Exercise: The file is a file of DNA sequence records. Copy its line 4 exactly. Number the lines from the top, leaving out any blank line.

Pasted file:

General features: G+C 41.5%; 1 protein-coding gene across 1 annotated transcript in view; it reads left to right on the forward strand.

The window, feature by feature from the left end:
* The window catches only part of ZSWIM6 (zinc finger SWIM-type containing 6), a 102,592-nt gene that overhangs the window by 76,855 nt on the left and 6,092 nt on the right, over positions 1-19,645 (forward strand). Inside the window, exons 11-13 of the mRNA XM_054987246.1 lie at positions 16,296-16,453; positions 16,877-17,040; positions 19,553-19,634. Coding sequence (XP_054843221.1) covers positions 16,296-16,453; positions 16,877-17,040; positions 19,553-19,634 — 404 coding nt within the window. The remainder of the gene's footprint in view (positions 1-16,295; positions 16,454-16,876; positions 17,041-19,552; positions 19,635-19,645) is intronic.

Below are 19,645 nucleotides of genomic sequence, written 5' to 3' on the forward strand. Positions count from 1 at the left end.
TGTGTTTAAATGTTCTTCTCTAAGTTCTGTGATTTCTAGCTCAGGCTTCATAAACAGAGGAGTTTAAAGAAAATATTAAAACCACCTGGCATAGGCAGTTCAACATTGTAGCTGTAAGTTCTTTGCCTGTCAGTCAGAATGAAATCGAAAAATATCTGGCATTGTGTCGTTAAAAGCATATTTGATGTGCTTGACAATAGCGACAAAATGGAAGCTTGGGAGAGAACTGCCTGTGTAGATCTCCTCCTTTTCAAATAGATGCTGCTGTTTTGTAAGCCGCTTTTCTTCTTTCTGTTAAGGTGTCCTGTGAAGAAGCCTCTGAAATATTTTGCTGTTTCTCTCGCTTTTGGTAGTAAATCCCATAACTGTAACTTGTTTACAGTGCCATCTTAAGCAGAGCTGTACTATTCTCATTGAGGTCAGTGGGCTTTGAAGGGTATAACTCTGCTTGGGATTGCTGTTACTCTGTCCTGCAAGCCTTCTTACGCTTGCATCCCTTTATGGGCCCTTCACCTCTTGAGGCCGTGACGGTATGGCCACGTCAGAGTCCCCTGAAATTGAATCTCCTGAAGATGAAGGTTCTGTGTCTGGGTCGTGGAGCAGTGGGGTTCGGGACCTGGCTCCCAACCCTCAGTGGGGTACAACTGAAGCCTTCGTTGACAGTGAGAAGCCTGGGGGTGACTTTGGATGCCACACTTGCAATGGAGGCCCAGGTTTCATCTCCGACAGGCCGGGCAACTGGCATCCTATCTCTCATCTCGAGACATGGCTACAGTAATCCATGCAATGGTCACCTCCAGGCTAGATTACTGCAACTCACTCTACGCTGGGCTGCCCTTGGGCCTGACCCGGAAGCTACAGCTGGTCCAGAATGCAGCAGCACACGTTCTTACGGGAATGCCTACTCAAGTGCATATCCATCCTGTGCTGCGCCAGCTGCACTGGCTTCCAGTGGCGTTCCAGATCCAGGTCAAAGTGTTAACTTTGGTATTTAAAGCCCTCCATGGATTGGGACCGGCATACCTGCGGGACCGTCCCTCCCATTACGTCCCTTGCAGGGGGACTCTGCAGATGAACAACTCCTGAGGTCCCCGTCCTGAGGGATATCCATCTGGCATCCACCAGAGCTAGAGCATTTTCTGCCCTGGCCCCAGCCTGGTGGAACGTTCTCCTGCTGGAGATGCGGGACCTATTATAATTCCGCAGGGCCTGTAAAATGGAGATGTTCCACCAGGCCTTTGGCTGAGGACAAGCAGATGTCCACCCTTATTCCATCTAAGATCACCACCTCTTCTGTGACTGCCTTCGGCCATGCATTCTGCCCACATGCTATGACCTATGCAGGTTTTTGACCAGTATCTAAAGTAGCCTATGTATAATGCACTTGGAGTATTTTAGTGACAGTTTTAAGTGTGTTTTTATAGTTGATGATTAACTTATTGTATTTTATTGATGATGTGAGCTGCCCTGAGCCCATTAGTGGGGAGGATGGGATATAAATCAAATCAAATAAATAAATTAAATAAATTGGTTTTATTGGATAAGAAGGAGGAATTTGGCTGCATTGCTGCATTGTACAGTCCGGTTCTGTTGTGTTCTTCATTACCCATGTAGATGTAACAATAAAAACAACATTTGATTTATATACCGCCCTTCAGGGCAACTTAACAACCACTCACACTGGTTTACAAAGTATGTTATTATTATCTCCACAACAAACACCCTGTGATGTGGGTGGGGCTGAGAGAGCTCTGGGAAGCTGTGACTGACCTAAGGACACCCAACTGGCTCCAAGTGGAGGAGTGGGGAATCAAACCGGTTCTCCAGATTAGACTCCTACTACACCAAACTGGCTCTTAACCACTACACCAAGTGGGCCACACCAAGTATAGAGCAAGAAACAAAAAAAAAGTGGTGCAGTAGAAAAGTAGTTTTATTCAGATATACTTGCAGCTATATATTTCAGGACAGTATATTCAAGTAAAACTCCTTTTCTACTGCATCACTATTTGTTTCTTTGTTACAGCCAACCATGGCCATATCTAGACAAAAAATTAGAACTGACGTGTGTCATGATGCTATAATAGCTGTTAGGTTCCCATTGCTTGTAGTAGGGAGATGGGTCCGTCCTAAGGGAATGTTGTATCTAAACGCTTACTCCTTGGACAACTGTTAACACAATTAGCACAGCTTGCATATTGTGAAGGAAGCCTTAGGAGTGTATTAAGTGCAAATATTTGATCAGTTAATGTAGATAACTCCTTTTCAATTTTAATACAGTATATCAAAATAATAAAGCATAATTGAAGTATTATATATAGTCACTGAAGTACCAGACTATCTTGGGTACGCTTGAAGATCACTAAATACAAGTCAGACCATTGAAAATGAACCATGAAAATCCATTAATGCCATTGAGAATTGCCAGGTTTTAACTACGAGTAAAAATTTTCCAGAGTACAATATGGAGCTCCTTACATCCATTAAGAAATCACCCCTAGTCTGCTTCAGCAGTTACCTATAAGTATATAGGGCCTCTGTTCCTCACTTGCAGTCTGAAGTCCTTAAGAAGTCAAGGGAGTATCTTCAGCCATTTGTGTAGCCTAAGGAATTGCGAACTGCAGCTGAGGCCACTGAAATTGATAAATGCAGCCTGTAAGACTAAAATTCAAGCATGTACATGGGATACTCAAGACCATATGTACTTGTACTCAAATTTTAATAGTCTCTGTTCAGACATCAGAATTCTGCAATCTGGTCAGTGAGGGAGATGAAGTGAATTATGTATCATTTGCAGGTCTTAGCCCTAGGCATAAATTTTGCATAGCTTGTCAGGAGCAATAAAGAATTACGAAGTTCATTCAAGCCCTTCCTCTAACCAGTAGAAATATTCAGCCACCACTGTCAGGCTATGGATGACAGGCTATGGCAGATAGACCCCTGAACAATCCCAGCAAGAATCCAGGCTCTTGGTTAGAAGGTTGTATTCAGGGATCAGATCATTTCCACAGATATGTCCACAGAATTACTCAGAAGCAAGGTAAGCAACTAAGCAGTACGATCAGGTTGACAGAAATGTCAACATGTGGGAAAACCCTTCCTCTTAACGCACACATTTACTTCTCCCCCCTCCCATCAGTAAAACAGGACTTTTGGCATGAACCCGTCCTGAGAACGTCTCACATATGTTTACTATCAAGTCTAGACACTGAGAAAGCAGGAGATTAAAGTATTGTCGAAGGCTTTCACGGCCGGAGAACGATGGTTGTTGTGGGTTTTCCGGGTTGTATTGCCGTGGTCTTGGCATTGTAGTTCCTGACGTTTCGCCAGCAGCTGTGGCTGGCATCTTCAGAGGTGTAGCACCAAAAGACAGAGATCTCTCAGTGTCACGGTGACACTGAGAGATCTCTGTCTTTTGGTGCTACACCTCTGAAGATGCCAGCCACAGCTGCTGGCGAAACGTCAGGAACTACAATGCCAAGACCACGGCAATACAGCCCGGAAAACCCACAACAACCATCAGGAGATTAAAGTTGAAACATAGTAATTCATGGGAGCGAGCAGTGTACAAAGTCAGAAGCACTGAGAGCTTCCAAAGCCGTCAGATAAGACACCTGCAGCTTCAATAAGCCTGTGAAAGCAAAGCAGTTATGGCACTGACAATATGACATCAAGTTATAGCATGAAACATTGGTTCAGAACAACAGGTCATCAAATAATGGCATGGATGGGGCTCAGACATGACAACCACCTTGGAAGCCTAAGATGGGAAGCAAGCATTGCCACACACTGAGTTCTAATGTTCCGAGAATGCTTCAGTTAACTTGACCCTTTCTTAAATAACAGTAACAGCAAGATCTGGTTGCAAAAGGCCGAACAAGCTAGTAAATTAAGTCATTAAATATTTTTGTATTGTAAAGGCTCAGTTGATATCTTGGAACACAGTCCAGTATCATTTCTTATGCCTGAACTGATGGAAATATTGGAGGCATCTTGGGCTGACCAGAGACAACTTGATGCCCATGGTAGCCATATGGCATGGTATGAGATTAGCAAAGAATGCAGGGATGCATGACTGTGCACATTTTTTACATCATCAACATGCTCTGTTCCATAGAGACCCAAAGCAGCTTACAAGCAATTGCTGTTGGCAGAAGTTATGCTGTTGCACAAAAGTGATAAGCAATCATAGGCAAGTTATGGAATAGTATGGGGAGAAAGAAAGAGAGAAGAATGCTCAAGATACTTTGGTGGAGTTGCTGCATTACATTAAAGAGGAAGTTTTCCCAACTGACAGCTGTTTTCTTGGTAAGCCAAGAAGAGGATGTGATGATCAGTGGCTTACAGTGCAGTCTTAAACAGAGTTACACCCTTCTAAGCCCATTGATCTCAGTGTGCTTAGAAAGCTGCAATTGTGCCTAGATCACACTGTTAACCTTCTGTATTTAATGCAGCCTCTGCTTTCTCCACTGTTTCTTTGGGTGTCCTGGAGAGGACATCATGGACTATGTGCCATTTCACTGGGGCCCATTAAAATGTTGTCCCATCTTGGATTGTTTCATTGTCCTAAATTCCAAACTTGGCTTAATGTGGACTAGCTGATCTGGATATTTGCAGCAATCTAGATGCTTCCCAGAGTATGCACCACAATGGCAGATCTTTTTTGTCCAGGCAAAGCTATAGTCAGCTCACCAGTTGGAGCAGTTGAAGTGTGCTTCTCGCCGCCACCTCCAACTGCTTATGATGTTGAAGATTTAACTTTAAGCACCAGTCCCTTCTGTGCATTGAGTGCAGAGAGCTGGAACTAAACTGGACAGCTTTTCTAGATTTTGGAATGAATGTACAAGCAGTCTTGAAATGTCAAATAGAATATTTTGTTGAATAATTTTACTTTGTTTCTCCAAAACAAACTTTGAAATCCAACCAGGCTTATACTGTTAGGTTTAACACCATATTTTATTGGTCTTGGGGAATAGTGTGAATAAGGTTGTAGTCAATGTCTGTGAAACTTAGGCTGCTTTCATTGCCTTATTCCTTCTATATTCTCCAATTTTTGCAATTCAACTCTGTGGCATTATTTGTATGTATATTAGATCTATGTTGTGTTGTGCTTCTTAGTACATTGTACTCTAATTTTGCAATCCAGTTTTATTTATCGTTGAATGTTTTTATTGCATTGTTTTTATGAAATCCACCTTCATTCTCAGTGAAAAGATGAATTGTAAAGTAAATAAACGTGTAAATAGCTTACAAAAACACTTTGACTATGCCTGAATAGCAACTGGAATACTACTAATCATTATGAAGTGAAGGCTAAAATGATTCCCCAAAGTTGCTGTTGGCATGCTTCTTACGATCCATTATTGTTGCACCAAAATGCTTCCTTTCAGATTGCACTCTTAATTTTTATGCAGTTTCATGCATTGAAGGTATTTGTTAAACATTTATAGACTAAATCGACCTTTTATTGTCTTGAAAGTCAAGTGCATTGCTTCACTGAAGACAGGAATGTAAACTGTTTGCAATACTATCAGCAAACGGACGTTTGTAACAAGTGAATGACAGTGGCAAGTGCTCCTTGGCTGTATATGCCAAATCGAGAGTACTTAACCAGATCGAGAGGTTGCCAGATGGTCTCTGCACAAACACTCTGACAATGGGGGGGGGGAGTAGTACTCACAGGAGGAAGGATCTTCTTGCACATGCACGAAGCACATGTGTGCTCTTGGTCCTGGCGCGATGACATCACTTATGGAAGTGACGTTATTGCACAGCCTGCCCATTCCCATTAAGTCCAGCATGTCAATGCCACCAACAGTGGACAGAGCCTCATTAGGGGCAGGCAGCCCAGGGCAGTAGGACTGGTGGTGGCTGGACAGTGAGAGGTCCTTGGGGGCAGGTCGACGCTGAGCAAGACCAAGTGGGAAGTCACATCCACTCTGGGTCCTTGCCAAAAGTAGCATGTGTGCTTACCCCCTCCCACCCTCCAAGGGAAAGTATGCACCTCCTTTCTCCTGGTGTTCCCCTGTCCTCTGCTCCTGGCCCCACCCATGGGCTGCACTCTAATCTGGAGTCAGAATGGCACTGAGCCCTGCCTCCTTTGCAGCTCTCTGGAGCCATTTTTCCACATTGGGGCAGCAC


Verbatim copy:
Below are 19,645 nucleotides of genomic sequence, written 5' to 3' on the forward strand. Positions count from 1 at the left end.